When Hurricane Sandy barreled through the East Coast last year, the next day’s news told the story of a city divided—between Upper Manhattanites, who waited out the storm drinking dark and stormies, and their neighbors to the south and east, who bore the full brunt of the storm surge, losing homes and lives.
A year later, in honor of the one-year anniversary of the hurricane, journalists are still telling a tale of two cities, but this time the breakdown is between the image of last year’s wreckage and the optimistic quest to rebuild. Even what’s become this year’s mandatory Sandy memorial story—the “Then and Now” photo gallery—takes the form of before and after. (Here’s a smattering from Slate, the Times Ledger, the New York Daily News
, ABC, and New York magazine.) When The Atlantic Wire surveyed front pages of local newspapers this week, they found the majority marked the anniversary with a picture of new construction. But beyond these feel-good stories of revitalization, there’s a larger, darker question mostly missing from the coverage. Namely: Are we rebuilding with the right protections? And, should we be rebuilding at all?
As NPR pointed out on Monday, repairs been “slow” and “uneven,” as communities rebuild—not necessarily with future risk in mind—but at the haphazard rate that money is dispersed. Even for the funding “winners,” nothing is sure. In New York City, Bloomberg has proposed a $20 billion resistance plan, profiled in this week’s Time magazine. Despite the hefty price tag, author Bryan Walsh writes, the protections are not nearly as ambitious as the floodwalls in Rotterdam or London. With Bloomberg leaving office, and taking his blank-check capabilities with him, “there’s no guarantee that Bloomberg’s ambitious vision for a more resilient New York will ever become a reality.”
And the new barricades and barriers can provide a false sense of security for areas that remain vulnerable to another super storm. In OnEarth environmental writer David Gessner comes at the issue by walking the Jersey shoreline with a coastal geologist, investigating the sand dunes that were once deemed an eyesore, and now viewed as necessity, for beachfront towns. Though the sand provides a barrier against inclement weather, “they’re not enough,” Gessner decrees. “The surges associated with any decently sized storm will be able to best any defense you might be able to construct, and then—once it has done so—leave communities more vulnerable.” Though sand dunes represent the most paltry of defenses, we’ve learned from other storms that even elaborate weather protections break. By relying on insulation, Gessner argues, we’re drawing our attention away from a bigger, less easily solved problem: “Too many people live on what are, essentially, frail and migrating scraps of sand.”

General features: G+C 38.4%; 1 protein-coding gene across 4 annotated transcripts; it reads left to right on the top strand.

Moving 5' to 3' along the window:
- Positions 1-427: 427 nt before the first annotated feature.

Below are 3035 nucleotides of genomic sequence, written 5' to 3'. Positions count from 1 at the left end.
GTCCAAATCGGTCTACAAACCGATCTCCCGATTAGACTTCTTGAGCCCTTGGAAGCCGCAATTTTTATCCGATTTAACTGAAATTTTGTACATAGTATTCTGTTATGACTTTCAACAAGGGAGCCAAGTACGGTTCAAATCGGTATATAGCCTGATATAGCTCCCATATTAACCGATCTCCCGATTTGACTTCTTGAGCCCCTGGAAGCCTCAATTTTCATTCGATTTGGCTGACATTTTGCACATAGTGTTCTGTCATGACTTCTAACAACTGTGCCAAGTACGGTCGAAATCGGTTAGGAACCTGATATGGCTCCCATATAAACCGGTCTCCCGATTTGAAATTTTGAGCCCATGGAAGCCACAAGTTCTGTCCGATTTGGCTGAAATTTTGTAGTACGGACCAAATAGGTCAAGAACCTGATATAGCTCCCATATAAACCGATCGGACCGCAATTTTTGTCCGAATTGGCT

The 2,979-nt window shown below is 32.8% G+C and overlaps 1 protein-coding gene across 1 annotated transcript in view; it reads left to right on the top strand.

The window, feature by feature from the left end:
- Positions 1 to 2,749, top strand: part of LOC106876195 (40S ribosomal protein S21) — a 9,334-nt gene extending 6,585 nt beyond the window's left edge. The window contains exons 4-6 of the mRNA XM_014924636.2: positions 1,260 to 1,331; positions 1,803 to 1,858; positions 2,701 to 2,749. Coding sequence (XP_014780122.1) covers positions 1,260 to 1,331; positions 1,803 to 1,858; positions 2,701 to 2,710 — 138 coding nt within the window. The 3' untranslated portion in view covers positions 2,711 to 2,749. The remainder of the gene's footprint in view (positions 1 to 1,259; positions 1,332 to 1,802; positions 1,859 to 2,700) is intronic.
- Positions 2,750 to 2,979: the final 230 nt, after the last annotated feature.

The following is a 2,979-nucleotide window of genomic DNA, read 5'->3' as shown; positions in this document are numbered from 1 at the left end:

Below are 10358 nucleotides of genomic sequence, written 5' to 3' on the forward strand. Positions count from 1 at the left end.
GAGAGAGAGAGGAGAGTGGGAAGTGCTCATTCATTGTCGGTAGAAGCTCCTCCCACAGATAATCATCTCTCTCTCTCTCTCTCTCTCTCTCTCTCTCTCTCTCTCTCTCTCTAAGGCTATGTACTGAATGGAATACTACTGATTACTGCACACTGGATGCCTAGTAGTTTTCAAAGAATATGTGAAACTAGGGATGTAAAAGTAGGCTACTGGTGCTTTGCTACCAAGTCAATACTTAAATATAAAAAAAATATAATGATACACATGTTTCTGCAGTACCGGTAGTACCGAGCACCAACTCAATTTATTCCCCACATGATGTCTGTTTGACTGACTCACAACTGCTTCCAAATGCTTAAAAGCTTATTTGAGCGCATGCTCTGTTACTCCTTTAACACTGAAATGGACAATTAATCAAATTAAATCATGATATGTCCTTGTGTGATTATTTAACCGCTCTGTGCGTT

A slew of early coverage portrayed Sandy as a storm induced by global warming, but a year later the press has been more careful attributing the superstorm to climate change, and communicating the likelihood of another one. It’s true that it’s impossible—let’s say it together now—to attribute a single extreme weather event to global warming, but climate change does increase the likelihood of such events, as well as their severity. Despite the early coverage, a survey by Climate Central found that little of the climate awareness raised by Sandy stuck: Quickly after the superstorm, Google searches of “climate change awareness” and “disaster preparedness” began diminishing. The storm failed to harken substantive change, the researchers at Climate Central believe, in part because the science to explain Sandy is just starting to be released months after the storm—like this study, released in September, over nine months later.